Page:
12. Only 1 Liz made it so she gets my vote for a female finale tomorrow.
    It's been fun to learn about the more recent modern day saints & the odd traditional saints I didn't know much about.

  13. Joseph is too vague for me. Elizabeth was hands on, touching so many lives and defying the world's stereotype of women.

  14. They all enrich my thoughts and life--even when I don't agree. The comments are an integral part of Lent Madness, for me.

  15. My policy, when, as today, I truly can’t choose between two saints, is to look at the results and vote for the underdog. Thank you to the SEC and the celebrity bloggers for shining some light into this dark time.

  16. I was committed to Elizabeth Fry, a giant in the wonderful Quaker tradition of compassion, justice and social reform. However when I read the passage for Joseph, I teared up. Had to vote with the heart and tears.

  17. Elizabeth was my choice in previous matchups but I didn’t vote for her today for 2 reasons. One is a beloved uncle named Joseph who was a model of love and caring, dedication and commitment and charming and funny - I miss him every day. The other reason has to do with the current crisis engulfing the world. I am overwhelmed with grief when I read about people dying without the comfort of loved ones. St. Joseph is the saint to appeal to for a peaceful death. I hope for that comfort and peace for those who are dying now.

  18. Today’s choices are Joseph and Elizabeth Frye, hmm... My vote goes to Dr. Fauci! Can I do that?

    1. At first I thought, maybe next year, but isn't the first requirement for sainthood that the person dead? I wish Dr. Fauci a long and happy life. Maybe several decades hence he'll qualify for the LM Bracket.

  19. I voted for Elizabeth Fry because what greater good can a person do than to redeem and "resurrect" the lost, unloved and downtrodden as Christ did.

  20. Kudos to the celebrity bloggers for making an already difficult choice more difficult still. Ditto to those who posted and contributed so much to the conversation. I could vote either way – indeed, I believe I may have voted for both candidates over the past weeks – but it's Holy Week, so I feel that I have to go with Joseph.

  21. Two wonderful saints today whose lives and examples speak to us from the distant and more recent past and whose obedience to God both gently rebuke and encourage us in our journey. Both bloggers outdid themselves today with outstanding presentations of their chosen saint, but I was particularly moved by Neva Rae Fox's essay on St. Joseph and so voted for him. Sancti Joseph et Elizabeth, orate pro nobis!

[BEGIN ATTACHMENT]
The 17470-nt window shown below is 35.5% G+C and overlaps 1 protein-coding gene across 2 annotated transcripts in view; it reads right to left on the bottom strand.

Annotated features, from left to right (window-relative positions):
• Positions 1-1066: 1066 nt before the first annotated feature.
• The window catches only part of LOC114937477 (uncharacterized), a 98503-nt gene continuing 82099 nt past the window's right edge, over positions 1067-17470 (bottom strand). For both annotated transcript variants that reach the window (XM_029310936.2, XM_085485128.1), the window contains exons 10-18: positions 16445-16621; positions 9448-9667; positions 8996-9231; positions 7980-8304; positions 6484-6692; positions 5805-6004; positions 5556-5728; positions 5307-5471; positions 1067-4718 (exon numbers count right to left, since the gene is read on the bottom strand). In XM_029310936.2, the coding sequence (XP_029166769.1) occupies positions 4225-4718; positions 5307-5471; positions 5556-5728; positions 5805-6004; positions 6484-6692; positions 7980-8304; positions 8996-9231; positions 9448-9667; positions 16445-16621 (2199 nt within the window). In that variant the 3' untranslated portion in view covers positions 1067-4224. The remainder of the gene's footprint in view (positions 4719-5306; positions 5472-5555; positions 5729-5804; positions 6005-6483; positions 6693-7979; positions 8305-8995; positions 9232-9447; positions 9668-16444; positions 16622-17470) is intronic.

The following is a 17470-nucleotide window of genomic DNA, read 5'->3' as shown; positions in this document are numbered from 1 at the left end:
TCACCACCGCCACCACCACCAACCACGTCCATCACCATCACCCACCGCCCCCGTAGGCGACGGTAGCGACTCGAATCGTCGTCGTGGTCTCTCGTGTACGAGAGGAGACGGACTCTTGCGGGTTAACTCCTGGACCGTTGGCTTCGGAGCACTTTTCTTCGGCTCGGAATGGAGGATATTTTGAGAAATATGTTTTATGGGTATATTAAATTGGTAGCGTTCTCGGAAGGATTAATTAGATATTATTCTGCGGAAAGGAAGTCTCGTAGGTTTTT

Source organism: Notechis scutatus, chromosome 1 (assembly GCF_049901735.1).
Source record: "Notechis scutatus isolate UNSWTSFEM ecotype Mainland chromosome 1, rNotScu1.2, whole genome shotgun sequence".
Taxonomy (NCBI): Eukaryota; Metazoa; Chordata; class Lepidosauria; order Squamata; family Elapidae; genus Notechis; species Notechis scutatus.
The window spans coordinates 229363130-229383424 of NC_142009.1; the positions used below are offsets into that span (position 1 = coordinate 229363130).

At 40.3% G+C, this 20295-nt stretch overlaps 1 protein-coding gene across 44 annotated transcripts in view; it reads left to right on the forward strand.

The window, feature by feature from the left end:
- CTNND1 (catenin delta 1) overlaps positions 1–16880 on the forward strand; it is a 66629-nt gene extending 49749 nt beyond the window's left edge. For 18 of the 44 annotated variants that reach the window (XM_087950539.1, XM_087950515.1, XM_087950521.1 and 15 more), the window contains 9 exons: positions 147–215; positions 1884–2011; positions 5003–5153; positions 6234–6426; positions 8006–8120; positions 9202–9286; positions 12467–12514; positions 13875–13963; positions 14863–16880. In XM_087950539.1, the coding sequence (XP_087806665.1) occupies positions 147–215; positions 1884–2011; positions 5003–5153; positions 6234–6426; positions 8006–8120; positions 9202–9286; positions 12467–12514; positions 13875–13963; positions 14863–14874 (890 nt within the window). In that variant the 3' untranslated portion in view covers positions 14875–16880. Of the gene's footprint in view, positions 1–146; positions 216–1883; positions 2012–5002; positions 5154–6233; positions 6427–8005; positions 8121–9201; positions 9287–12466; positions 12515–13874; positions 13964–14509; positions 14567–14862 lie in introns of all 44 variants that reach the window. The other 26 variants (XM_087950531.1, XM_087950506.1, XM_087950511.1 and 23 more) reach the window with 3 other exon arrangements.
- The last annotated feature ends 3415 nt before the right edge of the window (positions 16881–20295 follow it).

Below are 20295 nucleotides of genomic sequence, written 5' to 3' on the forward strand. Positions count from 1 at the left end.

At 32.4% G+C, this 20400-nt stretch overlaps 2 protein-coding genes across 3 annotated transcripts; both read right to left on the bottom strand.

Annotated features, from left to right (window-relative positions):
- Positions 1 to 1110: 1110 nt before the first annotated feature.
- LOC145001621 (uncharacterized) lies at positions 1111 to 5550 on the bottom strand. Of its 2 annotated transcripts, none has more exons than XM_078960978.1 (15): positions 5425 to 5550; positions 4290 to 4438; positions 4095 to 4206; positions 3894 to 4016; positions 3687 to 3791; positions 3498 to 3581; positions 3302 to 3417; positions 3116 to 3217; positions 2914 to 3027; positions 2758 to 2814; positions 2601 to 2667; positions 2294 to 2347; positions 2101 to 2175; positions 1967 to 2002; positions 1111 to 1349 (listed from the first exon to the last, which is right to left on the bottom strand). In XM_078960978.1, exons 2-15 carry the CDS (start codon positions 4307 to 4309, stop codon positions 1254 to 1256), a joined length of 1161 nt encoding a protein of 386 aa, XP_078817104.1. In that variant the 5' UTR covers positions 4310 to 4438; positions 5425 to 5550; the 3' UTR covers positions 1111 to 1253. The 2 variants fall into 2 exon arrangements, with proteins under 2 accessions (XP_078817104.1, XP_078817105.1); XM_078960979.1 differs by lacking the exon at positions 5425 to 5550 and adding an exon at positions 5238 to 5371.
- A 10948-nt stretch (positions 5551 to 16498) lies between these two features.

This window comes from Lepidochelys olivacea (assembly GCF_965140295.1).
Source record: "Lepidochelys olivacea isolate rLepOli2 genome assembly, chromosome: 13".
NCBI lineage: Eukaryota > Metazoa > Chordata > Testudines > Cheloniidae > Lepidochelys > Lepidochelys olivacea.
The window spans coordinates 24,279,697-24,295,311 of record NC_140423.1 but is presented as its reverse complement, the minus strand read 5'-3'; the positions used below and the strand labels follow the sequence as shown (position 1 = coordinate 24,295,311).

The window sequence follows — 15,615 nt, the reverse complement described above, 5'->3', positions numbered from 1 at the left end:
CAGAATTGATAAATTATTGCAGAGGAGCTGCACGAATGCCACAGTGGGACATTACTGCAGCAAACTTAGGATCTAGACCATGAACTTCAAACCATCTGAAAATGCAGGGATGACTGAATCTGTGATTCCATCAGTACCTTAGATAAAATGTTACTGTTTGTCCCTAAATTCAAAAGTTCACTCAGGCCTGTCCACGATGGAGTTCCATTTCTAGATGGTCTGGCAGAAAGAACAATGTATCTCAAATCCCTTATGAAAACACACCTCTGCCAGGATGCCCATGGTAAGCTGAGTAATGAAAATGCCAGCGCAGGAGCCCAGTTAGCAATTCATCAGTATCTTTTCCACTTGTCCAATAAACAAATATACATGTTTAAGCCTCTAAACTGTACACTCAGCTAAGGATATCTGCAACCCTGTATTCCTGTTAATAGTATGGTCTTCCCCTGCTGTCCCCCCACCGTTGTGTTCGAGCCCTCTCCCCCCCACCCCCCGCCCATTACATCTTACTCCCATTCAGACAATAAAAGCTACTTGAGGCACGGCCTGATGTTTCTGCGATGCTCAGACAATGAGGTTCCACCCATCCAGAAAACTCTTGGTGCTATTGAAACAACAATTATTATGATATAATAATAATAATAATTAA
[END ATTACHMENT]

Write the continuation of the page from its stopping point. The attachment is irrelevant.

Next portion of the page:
22. By the time we get to the Faithful Four, the choices are almost impossible. Fortunately, as the SEC often tells us, all these amazing people already have their heavenly golden halos. Having voted for Joseph all along, I could "go for the gold"---but even though she's a saint from the 19th century rather than the 21st, Elizabeth reminds me that there is still work to do and that, in the words of a contemporary hymn, "God is still speaking..." and we, like the saints before us, need to listen.

  23. Thanks, Michael for sharing your "Holy Week in the Time of COVID-19." It reminds me of one of my favorite people, The Rt. Rev. David Bowman who always said, "No matter what, we are always Easter people."

  24. I'm voting for Elizabeth Fry, but I vote a heartfelt "yes" to both the beautifully-written blogs.

    1. I agree! I think the presentations by the celebrity bloggers this year are the best yet! Maybe it's just that I've needed Lent Madness more than ever this year.

  25. All honor to Joseph. He must have been an awesome husband, father, role model - you name it. Also, I'm tired of seeing him left out of works of music and literature. Nevertheless, I voted instead for Elizabeth Fry for three reasons. First, Joseph is already a saint, and I think she deserves recognition for her work with women in prisons. Second, there is no reason to suspect that Joseph did not live. I agree with Mary Reed Newland in The Saint Book that he "left his mark on the Son of God," but the infancy narratives make significant theological points about him without being concerned about strictly historical facts or extrabiblical sources. Third, the practical theology issue, that is, her willingness to live out her faith caring for not only those who were unfortunate, but those who, whether through by their own fault or because of their circumstances, were on the other side of the law. "Will you strive for justice and peace among all people, and respect the dignity of every human being?" we're asked when we renew our Baptismal vows. And we answer, "We will."

  26. This was a difficult choice. Who could deny the saintliness of Elizabeth Fry who set a movement toward prison reform which continues today. We now have businesses who only hire former prisoners with great success.
    However, as a child advocate, I had to vote for St. Joseph for his saintly model for fatherhood. He is the model for birth fathers, and perhaps more importantly for foster, adoptive fathers and male youth leaders. With the large number of families without fathers, St Joseph calls for men to father, adopt or provide leadership to children who are not their birth children. God bless the foster care, adoptive parents and youth leaders , who give parental love to those who would otherwise never experience it.

  27. I voted for Joseph because I have always felt that he got the short shift in the Bible. My own sons and I were blessed to have a wonderful man come into our lives who was a loving and faithful stepfather. Ironically, his name was Joseph also. Chance? I think not. L